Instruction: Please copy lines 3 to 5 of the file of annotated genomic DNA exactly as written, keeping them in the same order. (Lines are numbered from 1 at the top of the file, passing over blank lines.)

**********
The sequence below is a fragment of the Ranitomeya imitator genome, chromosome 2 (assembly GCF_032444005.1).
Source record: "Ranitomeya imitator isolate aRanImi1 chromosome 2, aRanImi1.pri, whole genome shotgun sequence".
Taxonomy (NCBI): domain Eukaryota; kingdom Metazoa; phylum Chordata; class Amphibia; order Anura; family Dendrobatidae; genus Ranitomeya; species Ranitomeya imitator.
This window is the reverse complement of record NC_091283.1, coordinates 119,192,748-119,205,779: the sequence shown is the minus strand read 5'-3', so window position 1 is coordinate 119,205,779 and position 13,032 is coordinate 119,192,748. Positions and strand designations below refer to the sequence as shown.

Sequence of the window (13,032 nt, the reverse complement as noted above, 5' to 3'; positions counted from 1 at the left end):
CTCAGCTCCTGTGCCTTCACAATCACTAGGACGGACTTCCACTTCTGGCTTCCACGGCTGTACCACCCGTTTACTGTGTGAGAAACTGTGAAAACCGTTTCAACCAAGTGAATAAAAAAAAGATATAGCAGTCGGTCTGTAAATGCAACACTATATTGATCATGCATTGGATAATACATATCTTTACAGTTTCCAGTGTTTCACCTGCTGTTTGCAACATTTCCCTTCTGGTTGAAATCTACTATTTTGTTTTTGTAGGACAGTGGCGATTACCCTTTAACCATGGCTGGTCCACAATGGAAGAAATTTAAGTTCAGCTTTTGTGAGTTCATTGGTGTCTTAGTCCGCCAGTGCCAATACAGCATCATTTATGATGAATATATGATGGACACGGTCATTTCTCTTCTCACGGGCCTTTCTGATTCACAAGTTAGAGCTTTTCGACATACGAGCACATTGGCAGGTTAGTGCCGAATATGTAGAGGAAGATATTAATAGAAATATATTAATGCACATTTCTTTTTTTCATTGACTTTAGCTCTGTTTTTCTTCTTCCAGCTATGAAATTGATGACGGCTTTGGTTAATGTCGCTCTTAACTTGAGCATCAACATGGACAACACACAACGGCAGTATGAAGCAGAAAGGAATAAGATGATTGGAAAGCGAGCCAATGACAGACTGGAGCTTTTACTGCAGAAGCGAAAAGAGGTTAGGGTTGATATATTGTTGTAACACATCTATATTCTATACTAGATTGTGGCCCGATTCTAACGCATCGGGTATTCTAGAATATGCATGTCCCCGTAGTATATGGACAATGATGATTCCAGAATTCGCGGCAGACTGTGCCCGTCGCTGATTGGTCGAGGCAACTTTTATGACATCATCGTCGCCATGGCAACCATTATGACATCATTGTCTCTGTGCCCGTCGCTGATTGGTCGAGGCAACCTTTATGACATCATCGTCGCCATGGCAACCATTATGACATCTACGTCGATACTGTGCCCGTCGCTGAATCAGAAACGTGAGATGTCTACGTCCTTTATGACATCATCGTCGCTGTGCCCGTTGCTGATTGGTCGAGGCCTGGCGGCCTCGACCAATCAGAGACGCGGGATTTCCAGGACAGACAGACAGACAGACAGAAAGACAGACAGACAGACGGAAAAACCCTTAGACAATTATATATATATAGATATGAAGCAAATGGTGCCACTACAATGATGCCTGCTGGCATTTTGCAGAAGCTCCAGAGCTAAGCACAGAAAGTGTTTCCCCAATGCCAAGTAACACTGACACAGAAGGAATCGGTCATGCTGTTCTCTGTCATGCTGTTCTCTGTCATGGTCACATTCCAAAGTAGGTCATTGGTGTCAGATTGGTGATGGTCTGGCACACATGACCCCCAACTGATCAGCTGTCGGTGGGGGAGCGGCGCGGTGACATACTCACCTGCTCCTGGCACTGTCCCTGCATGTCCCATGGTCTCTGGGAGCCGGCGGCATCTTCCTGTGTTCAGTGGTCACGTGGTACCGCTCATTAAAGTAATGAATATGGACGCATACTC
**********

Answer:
Taxonomy (NCBI): domain Eukaryota; kingdom Metazoa; phylum Chordata; class Amphibia; order Anura; family Dendrobatidae; genus Ranitomeya; species Ranitomeya imitator.
This window is the reverse complement of record NC_091283.1, coordinates 119,192,748-119,205,779: the sequence shown is the minus strand read 5'-3', so window position 1 is coordinate 119,205,779 and position 13,032 is coordinate 119,192,748. Positions and strand designations below refer to the sequence as shown.

Sequence of the window (13,032 nt, the reverse complement as noted above, 5' to 3'; positions counted from 1 at the left end):